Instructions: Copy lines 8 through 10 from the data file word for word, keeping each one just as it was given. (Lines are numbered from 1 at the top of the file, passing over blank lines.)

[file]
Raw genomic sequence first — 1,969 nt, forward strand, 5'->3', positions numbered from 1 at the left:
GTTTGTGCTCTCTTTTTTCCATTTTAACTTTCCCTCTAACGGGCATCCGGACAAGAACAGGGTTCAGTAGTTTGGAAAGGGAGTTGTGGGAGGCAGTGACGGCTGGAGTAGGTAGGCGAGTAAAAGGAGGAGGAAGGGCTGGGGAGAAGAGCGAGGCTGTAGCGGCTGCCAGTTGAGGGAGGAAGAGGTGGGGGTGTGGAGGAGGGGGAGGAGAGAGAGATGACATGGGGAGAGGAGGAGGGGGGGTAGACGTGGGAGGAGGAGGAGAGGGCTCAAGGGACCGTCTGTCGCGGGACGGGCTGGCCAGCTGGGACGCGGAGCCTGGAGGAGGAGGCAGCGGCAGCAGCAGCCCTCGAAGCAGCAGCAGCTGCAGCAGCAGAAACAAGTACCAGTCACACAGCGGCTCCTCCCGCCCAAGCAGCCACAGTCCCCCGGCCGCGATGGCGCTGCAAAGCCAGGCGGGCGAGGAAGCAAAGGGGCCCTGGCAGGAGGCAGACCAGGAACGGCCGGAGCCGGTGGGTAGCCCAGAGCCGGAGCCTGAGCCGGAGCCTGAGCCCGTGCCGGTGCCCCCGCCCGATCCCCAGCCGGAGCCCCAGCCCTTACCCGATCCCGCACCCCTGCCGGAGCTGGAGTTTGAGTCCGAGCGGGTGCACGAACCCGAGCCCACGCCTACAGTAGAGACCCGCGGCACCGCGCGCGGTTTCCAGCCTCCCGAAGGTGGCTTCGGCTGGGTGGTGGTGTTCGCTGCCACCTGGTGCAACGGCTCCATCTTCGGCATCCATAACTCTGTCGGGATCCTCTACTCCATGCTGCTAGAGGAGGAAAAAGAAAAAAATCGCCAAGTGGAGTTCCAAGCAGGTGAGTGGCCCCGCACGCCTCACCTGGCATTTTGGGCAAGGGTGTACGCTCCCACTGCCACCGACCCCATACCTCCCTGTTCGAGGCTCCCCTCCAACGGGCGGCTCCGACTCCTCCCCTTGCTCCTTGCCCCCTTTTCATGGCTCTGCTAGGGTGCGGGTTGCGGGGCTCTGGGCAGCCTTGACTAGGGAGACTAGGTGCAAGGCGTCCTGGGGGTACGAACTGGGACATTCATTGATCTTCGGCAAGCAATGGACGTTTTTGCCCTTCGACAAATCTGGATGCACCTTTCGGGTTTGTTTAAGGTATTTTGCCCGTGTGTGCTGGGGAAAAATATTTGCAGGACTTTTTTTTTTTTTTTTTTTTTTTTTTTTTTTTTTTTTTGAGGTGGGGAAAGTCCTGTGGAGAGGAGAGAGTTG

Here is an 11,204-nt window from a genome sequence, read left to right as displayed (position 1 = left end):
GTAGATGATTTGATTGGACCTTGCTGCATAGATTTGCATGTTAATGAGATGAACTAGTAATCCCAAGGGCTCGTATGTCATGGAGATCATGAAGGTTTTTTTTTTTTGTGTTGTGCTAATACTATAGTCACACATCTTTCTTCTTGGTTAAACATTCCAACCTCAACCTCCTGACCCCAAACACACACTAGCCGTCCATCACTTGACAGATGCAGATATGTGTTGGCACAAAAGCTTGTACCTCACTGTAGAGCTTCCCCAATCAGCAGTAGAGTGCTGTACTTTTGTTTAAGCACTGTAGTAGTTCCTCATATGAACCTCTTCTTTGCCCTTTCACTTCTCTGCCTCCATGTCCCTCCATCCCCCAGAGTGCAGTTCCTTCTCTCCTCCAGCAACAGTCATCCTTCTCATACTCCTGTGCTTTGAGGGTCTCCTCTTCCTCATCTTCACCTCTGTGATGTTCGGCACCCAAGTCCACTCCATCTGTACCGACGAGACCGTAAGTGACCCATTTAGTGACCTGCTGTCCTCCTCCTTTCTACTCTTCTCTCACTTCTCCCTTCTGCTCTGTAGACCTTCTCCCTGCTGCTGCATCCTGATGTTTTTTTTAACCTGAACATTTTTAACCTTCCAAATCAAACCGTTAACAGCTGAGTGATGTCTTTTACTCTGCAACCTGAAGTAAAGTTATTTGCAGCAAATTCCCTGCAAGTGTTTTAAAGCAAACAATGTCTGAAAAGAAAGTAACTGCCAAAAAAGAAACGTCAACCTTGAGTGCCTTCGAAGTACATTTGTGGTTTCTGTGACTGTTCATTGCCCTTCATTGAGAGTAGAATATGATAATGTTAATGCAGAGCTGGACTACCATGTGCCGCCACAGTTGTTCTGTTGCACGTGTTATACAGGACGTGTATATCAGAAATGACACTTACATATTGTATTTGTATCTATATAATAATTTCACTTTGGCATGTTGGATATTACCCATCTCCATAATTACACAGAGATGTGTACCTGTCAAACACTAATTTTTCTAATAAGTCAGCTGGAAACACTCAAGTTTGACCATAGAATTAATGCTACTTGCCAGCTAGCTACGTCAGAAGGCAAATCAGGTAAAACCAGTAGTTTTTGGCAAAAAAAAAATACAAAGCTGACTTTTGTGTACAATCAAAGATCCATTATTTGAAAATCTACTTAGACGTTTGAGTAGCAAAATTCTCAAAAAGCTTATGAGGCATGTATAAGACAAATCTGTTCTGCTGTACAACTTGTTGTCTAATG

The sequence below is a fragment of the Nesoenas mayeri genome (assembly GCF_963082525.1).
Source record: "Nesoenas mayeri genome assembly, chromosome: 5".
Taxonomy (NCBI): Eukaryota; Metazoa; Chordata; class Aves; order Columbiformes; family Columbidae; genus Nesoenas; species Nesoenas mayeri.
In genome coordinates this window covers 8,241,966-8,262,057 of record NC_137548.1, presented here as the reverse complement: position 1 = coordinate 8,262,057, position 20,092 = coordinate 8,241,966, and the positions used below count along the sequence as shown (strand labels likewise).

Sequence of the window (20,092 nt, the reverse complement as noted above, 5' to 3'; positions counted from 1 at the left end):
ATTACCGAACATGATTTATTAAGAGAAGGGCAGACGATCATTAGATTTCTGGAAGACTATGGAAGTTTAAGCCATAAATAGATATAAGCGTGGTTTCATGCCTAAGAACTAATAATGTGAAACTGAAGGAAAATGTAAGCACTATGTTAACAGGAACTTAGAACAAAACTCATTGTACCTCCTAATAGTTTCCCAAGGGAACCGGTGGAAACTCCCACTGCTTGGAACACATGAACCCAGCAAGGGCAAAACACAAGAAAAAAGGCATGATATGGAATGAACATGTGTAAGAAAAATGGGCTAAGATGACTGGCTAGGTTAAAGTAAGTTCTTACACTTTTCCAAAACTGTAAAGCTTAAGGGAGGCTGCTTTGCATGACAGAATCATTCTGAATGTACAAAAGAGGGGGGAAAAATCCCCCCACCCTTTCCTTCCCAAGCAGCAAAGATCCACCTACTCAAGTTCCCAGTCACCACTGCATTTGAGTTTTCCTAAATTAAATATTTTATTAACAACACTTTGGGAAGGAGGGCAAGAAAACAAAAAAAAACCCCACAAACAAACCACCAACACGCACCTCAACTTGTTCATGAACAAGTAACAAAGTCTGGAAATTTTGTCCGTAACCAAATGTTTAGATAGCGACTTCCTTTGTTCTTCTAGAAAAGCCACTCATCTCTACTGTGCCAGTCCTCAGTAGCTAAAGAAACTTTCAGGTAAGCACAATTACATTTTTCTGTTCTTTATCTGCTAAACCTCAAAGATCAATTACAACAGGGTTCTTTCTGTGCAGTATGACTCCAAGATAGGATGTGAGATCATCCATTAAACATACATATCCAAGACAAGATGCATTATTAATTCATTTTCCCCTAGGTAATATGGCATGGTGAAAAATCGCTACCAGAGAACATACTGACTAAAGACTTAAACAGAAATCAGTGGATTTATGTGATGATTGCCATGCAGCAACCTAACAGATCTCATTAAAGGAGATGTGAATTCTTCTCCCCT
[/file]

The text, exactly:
In genome coordinates this window covers 8,241,966-8,262,057 of record NC_137548.1, presented here as the reverse complement: position 1 = coordinate 8,262,057, position 20,092 = coordinate 8,241,966, and the positions used below count along the sequence as shown (strand labels likewise).

Sequence of the window (20,092 nt, the reverse complement as noted above, 5' to 3'; positions counted from 1 at the left end):
ATTACCGAACATGATTTATTAAGAGAAGGGCAGACGATCATTAGATTTCTGGAAGACTATGGAAGTTTAAGCCATAAATAGATATAAGCGTGGTTTCATGCCTAAGAACTAATAATGTGAAACTGAAGGAAAATGTAAGCACTATGTTAACAGGAACTTAGAACAAAACTCATTGTACCTCCTAATAGTTTCCCAAGGGAACCGGTGGAAACTCCCACTGCTTGGAACACATGAACCCAGCAAGGGCAAAACACAAGAAAAAAGGCATGATATGGAATGAACATGTGTAAGAAAAATGGGCTAAGATGACTGGCTAGGTTAAAGTAAGTTCTTACACTTTTCCAAAACTGTAAAGCTTAAGGGAGGCTGCTTTGCATGACAGAATCATTCTGAATGTACAAAAGAGGGGGGAAAAATCCCCCCACCCTTTCCTTCCCAAGCAGCAAAGATCCACCTACTCAAGTTCCCAGTCACCACTGCATTTGAGTTTTCCTAAATTAAATATTTTATTAACAACACTTTGGGAAGGAGGGCAAGAAAACAAAAAAAAACCCCACAAACAAACCACCAACACGCACCTCAACTTGTTCATGAACAAGTAACAAAGTCTGGAAATTTTGTCCGTAACCAAATGTTTAGATAGCGACTTCCTTTGTTCTTCTAGAAAAGCCACTCATCTCTACTGTGCCAGTCCTCAGTAGCTAAAGAAACTTTCAGGTAAGCACAATTACATTTTTCTGTTCTTTATCTGCTAAACCTCAAAGATCAATTACAACAGGGTTCTTTCTGTGCAGTATGACTCCAAGATAGGATGTGAGATCATCCATTAAACATACATATCCAAGACAAGATGCATTATTAATTCATTTTCCCCTAGGTAATATGGCATGGTGAAAAATCGCTACCAGAGAACATACTGACTAAAGACTTAAACAGAAATCAGTGGATTTATGTGATGATTGCCATGCAGCAACCTAACAGATCTCATTAAAGGAGATGTGAATTCTTCTCCCCT